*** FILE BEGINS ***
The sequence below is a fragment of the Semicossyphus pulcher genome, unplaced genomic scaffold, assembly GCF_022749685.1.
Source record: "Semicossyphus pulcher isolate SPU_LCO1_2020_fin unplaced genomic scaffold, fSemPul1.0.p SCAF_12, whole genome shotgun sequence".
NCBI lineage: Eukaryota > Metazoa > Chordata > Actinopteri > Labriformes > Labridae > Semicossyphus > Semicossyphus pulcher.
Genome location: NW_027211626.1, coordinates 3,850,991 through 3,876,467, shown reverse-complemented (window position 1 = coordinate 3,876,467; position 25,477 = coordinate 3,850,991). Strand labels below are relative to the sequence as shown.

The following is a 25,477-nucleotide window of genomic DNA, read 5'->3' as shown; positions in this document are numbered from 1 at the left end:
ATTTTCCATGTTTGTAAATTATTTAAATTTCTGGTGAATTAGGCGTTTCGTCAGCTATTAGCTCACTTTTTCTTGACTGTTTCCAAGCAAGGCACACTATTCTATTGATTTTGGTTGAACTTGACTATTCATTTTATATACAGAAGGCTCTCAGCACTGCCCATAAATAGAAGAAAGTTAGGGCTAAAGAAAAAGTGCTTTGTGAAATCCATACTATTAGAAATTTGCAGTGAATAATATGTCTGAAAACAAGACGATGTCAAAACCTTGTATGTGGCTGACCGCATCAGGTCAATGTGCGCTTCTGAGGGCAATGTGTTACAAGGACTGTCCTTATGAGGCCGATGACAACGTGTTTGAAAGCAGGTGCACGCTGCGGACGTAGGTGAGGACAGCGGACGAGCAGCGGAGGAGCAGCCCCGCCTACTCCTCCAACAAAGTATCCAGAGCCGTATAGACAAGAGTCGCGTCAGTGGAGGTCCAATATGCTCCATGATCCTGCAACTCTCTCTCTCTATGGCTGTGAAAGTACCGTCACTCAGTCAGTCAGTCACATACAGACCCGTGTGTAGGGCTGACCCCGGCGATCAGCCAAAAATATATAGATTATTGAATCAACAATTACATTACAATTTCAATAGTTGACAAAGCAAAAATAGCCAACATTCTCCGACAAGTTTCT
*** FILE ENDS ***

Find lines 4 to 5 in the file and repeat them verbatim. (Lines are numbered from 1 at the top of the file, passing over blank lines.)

Genome location: NW_027211626.1, coordinates 3,850,991 through 3,876,467, shown reverse-complemented (window position 1 = coordinate 3,876,467; position 25,477 = coordinate 3,850,991). Strand labels below are relative to the sequence as shown.

The following is a 25,477-nucleotide window of genomic DNA, read 5'->3' as shown; positions in this document are numbered from 1 at the left end: